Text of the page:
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India May Pay Twice as Much for Gas by 2010 on Surging Demand




India May Pay Twice as Much for Gas by 2010 on Surging Demand 

By Dinakar Sethuraman

July 14 (Bloomberg) — India, Asia’s third-largest energy consumer, may pay as much as $12 per million British thermal units for natural gas in 2010, U.S. consultant Facts Global Energy said in a report.

Consumers may pay twice as much for the cleaner-burning fuel because gas demand may grow at 5.1 percent a year between 2007 and 2015, and amid record crude prices, Facts said in a report e-mailed today. The price of delivered gas to consumers from Reliance Industries Ltd.’s gas discovery on the east coast is about $6 per million British thermal units, half of the U.S. benchmark gas price at Henry Hub.

“The general appetite for gas and the ability to pay amongst Indian gas consumers has gone up significantly,” analysts Vijay Mukherji and Praveen Kumar said in the report. “Industrial users as well as regional state-owned utilities have expanded their gas usage and are willing to pay higher prices.”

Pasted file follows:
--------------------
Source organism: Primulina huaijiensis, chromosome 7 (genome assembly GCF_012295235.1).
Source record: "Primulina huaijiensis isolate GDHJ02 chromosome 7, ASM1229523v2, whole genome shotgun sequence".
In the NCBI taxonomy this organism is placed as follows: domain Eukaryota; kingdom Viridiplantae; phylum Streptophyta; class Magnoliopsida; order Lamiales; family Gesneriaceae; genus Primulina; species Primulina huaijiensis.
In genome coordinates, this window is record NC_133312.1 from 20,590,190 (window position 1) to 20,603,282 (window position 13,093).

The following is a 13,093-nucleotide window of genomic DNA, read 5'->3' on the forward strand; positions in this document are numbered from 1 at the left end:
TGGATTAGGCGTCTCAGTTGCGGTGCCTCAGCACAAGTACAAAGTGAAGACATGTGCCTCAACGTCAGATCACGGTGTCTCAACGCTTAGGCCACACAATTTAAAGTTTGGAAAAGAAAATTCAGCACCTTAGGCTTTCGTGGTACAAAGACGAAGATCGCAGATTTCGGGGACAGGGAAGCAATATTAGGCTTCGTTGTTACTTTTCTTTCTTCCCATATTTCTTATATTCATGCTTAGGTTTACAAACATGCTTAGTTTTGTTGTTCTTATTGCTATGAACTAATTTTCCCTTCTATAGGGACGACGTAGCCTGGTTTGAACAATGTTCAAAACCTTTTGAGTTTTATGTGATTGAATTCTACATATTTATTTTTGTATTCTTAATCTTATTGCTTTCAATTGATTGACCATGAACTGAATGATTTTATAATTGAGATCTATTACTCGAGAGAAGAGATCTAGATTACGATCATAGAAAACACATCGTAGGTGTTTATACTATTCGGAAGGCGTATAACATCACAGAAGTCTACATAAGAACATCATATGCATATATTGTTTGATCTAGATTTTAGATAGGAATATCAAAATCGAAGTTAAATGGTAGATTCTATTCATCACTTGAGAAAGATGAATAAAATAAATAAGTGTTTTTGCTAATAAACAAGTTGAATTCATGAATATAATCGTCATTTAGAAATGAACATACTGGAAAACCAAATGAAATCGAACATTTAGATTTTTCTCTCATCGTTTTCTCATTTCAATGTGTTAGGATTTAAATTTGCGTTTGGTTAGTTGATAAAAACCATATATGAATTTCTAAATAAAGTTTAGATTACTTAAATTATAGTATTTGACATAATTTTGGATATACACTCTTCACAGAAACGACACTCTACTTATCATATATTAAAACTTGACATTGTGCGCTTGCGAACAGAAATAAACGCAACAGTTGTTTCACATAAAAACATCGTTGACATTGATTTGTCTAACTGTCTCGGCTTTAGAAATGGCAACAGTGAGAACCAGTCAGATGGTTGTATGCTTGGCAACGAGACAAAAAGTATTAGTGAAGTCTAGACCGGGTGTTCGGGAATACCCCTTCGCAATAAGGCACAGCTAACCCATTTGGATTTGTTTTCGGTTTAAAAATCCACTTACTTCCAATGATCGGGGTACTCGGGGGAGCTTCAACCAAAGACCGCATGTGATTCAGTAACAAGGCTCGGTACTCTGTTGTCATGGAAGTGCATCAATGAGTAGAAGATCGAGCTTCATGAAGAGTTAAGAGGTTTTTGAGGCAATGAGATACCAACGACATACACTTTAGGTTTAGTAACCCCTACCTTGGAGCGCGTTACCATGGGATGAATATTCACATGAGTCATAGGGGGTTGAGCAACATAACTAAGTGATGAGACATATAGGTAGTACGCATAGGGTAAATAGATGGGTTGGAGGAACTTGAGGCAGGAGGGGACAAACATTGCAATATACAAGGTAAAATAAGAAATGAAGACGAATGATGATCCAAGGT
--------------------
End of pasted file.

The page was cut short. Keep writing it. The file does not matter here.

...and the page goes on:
India is facing a shortage of natural gas with half of the 7.86 billion cubic feet a day of demand not met by domestic supplies as output is insufficient to meet surging demand. Reliance, Oil & Natural Gas Corp. and BG Group Plc are investing billions of dollars to explore in India.

The country may secure additional supplies via pipeline from Iran and by importing the fuel in liquefied form, the report said. Iran may supply as much as 1.1 billion cubic feet a day of gas by 2016, or about 28 percent of India’s gas consumption today, for $12.5 per million Btu including transportation and margins, the report said.

Supplies of LNG to India may rise by 46 percent to 12.3 million metric tons a year by 2010 and to 15.5 million tons by 2015 if the delivered price of the fuel is $12 per million Btu, according to the report. Petronet LNG Ltd., India’s biggest buyer of liquefied natural gas, and Royal Dutch Shell Plc operate Dahej and Hazira LNG import terminals respectively on the country’s west coast.

India must lift controls on domestic gas prices to attract investment and prevent shortages, the report said. The country’s gas demand may reach 14.1 billion cubic feet a day by 2020.

To contact the reporter on this story: Dinakar Sethuraman in Singapore at[email protected].

Last Updated: July 14, 2008 01:10 EDT

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